The New Regional Party in Canada
The Liberal Party is now the runt in Canadian politics. They only recently accused the Reform/Alliance/Conservatives of being a regional party, but they themselves are now mostly based in three urban cores. Taking into consideration their smatterings of support on the coasts (20 seats) and the sparsely populated northern regions (11 seats), the “party of the centre” is no longer the party of Central Canada.
If you look at the electoral breakdown map provided by Elections Canada, you’ll see a massive red swath cutting across the top and middle of the country.That’s those 11 seats. In those seats, the Liberal margin of victory was significant in only four (24.7% in Yukon, 12.2% in Churchill, 10.2% in Nipissing-Timiskaming, and 9.5% in Nunavut). The rest were all very close races, with the Liberals winning by less than 5% of the votes. If the Liberals had lost about 3300 votes (total) to the runners-up in those close ridings, the map would look more like this:
[pardon the sloppy-looking image; I’ve never pretended to be a Photoshopper]
Yet even then, the Conservatives would still have a minority of 127, the Liberals 96, and the NDP 33. But looking at the eroded Liberal support across Canada reveals that they have been reduced to occupying the holes of the Blue Donuts around the cities (about 0.01% of Canada's surface area). 69 of the 103 Liberal seats are in big cities in Ontario, Quebec, and BC, and they have 3 seats in Regina and Winnipeg. Who’s a regional party now?
When Paul Martin announced during his concession speech that he was resigning, I slapped my forehead in disbelief. I don’t want him to resign – I think an angry old man in charge of the Liberal Party will do the Conservatives and Canada a lot of good. It’s going to take time to undo the damage the Grits have done to the country – not withstanding whatever good they have admittedly done – and a functional Liberal Party will make it difficult to find that time.
My hope for the new Liberal leader is Allan Rock. He’s an old fashioned Chrétienite, and has an arrogance and bluster that will further break up the Liberals. I’d think he has a good shot at taking the leadership too – the core Liberal base must be frustrated with the incompetence of Martinism.
One of the many tidbits I picked up during this election was that not only is it illegal to spoil one’s ballot, it’s pointless because nobody notices. Yet the election results do include the number of ballots marked incorrectly. With the simplicity of the Canadian ballot, I find it hard to believe that many people spoil them accidentally.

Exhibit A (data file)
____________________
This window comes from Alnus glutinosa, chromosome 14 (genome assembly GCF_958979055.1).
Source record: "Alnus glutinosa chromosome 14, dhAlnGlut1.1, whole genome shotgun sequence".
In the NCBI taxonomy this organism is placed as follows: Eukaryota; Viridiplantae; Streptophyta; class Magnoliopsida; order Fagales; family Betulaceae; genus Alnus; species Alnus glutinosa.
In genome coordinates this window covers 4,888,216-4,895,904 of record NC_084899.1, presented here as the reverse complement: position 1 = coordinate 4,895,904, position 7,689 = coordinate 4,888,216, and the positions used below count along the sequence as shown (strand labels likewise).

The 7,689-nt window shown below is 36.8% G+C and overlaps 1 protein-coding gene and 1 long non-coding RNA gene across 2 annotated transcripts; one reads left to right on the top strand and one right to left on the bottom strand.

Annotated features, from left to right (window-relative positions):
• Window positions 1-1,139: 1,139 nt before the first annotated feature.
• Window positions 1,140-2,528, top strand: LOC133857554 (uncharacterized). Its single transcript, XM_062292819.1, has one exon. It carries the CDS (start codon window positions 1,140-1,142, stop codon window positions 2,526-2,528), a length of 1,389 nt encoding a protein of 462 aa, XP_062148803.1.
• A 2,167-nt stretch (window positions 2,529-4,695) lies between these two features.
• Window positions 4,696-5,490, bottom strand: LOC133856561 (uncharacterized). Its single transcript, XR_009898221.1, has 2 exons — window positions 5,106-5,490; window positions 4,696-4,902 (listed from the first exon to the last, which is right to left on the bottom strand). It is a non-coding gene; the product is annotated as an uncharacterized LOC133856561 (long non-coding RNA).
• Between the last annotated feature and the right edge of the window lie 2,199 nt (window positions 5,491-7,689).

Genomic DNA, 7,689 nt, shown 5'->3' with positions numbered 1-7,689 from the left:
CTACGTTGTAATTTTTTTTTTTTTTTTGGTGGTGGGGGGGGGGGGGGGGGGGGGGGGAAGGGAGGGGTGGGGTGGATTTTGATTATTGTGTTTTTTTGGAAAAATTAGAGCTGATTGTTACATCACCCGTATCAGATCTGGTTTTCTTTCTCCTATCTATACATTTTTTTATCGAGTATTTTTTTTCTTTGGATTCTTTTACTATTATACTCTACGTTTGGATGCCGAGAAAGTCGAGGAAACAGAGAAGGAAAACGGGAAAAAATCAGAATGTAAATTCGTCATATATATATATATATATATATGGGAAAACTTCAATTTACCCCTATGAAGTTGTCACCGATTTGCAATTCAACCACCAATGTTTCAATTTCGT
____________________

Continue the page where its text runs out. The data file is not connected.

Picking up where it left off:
Here’s an interesting fact: Winnipeg South’s Conservative candidate Rod Bruinooge defeated Liberal veteran Reg Alcock by 111 votes. There were 111 spoiled ballots in Winnipeg South. If those voters who spoiled their ballot voted Liberal it may have spoiled Rod’s victory party.
Although the official count of rejected ballots isn’t fully available as some of the results are still preliminary, an interesting trend emerges with what’s already been counted.
You’ll see that of all disenfranchised voters, Albertans are the least disenfranchised. As you move up the scale, it’s plain that when any ballots are spoiled, it’s generally worse in the provinces that vote more to the left. Note that in the above table I’m considering the Conservatives as right, and the Liberals, NDP, and Bloc as left-leaning. I’ve factored out the minor parties from the left/right equartion, mostly because math is hard enough without trying to figure out where a Libertarian, Green, or Independent stands on the spectrum.
Les Têtes du Bloc
The Bloc should hurry up and close up shop already. They’re the ultimate election-promise breakers. One term, remember? Their existence within our national Parliament is so ridiculous that it defies analogy.
But I’ll try.
It’s like a pickle going to a party for cats. There’s no similarity, and no real direct opposition, so what’s the point of it attending? I could understand if a dog wanted to attend, for it would have a real agenda. If a mouse were to be invited, that too would make a bit of sense. But a pickle at a cat party is pointless. Cats don’t like pickles, and pickles are indifferent towards cats.
Of course, the Bloc won’t leave Parliament until it’s “good for Quebec” to do so. Here’s hoping the Conservatives can improve provincial relations enough to cause that condition to be met.